Haven for kids inspired by Katie Beers case
Related mediaThe Katie Beers case
Inside a one-story house in Central Islip where teddy bears and toys greet children, a team of doctors, psychologists and county investigators helps minors come forward with painful allegations of sexual abuse.
The Suffolk Child Advocacy Center is a safe haven that was developed in response to the high-profile case of Katie Beers, who 20 years ago was held captive in an underground bunker for 17 days.
The recent release of a book she co-authored, recounting the sexual abuse she suffered at the hands of her captor, John Esposito, and earlier in her life by a surrogate caretaker, has thrust the case back into the spotlight. It reminds Long Island child advocates about the role the case played in prompting changes in the handling of sex abuse claims.
"All the things that were wrong in the Katie Beers case are corrected here," said outgoing Suffolk Social Services Commissioner Gregory J. Blass recently at the center.
The kid-friendly center, which opened in 1997, was one of several changes adopted by Suffolk County in response to Beers' abduction. It's meant to spare children from having to repeat details of their ordeal numerous times to a bevy of investigators in intimidating settings such as a police station, as Beers did.
Creating the center, which annually treats some 500 children, was a key recommendation issued by a grand jury convened by then Suffolk District Attorney James Catterson in 1994 to examine Child Protective Services in the wake of the Beers case.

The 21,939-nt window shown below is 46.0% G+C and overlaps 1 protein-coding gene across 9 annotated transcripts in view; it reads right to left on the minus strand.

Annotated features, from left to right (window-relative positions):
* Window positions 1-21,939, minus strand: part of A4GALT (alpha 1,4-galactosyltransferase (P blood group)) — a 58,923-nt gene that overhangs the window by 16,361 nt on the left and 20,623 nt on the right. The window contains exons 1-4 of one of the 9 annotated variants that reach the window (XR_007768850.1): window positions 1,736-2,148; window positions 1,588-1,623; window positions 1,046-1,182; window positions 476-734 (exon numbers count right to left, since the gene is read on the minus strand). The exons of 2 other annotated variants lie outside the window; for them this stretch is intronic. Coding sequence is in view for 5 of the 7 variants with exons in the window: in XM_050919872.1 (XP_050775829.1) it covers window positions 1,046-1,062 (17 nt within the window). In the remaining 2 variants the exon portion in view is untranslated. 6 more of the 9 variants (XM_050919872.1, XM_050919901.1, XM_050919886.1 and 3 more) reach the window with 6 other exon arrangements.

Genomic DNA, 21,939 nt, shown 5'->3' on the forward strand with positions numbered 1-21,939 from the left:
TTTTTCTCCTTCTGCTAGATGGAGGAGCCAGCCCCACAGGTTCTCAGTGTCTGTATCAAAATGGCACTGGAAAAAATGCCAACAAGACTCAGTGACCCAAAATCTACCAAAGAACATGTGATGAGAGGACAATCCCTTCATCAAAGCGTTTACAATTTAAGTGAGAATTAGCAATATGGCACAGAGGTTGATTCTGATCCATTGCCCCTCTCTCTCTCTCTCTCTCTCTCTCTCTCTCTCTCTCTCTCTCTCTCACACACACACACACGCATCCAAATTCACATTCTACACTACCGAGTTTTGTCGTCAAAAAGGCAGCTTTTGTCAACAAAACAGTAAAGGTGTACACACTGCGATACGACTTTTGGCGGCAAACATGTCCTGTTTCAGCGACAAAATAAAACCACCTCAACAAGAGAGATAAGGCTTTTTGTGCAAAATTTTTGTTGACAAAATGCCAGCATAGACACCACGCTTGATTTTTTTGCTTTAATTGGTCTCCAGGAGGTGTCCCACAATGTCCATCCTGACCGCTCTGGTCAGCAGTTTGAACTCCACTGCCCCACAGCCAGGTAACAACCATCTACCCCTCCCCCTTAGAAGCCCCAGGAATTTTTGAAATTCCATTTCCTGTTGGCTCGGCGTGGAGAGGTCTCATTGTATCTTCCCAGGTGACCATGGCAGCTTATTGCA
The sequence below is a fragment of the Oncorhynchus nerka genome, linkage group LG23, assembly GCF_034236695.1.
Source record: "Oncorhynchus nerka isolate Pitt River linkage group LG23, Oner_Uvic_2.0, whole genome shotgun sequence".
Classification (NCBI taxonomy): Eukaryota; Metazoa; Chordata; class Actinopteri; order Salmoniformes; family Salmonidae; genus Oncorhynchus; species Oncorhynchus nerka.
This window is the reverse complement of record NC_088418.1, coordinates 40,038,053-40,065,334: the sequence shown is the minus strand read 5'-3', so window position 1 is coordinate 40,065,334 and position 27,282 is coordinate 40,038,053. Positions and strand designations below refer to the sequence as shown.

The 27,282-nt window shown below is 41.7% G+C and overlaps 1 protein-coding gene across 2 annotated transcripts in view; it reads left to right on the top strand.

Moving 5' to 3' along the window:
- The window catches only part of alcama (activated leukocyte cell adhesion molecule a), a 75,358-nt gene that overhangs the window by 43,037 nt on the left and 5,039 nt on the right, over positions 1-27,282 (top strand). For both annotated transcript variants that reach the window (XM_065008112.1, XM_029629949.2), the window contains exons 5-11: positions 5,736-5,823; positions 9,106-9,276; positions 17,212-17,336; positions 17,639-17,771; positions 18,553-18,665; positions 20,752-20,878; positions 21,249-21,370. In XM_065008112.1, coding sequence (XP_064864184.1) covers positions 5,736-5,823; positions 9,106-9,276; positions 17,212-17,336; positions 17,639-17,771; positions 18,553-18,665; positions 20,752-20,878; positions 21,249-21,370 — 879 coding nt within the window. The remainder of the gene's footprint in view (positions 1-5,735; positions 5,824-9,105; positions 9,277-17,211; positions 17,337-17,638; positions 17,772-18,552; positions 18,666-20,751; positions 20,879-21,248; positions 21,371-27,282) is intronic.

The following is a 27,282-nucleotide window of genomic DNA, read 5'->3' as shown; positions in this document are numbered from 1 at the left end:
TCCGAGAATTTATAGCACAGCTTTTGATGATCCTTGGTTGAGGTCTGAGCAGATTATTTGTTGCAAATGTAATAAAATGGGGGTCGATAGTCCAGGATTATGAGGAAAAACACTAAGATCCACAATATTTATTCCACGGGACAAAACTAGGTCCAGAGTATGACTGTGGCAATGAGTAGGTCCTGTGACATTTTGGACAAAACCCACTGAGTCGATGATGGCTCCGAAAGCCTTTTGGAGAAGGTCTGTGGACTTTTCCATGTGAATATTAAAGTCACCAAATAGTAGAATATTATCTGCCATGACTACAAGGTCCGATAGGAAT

The 80-page grand jury report criticized the agency for having lax monitoring, shoddy record-keeping and ill-trained caseworkers.
In response to the report, CPS caseworkers, Suffolk Police Special Victims Unit detectives and the district attorney's office now routinely share information throughout an investigation to try to prevent cases from falling through the cracks, Blass said. They also hold monthly meetings at the center to discuss cases and catch possible trends in sex abuse crimes.
CPS caseworkers also now carry digital cameras to document physical abuse complaints and receive training in forensic photography from the police, Blass said.
The county also has changed how it trains new hires, placing them in "training groups" where they can receive added attention, instead of putting them directly into an investigations team, where Blass said they often had a hard time keeping up with more experienced workers.
Beers' discovery by police on Jan. 13, 1993, also coincided with a series of Suffolk legislative hearings that were held at that time to discuss deficiencies with CPS.
Kevin Lucey, who served as a school psychologist at West Babylon Junior High for 34 years before retiring in 2006, was one of dozens who testified then, blasting the agency for not responding quickly enough when he forwarded abuse complaints from students.
Today, Lucey said that while he remained critical of CPS' handling of physical abuse cases up until his retirement, he did notice improvements in the handling of sex abuse cases. "I don't know that overall things got better since my testimony at the hearing," he said. "I think what they really got better at was the sex abuse cases and the sensitivity in how they handle those cases."
"The child advocacy center movement grew out of cases like this," said Anthony Zenkus, director of education for the coalition. "The need for an integrated approach became more obvious."
Back in Suffolk, Andrea Ramos-Topper, regional director of children's services for Education and Assistance Corp., a Hempstead-based nonprofit contracted by the county to run the center, said she hopes Beers one day can visit the facility.
"Had it not been for her, the center may not have opened up, at least not when it did," Ramos-Topper said. "I hope she realizes the impact she has made on hundreds and hundreds of children."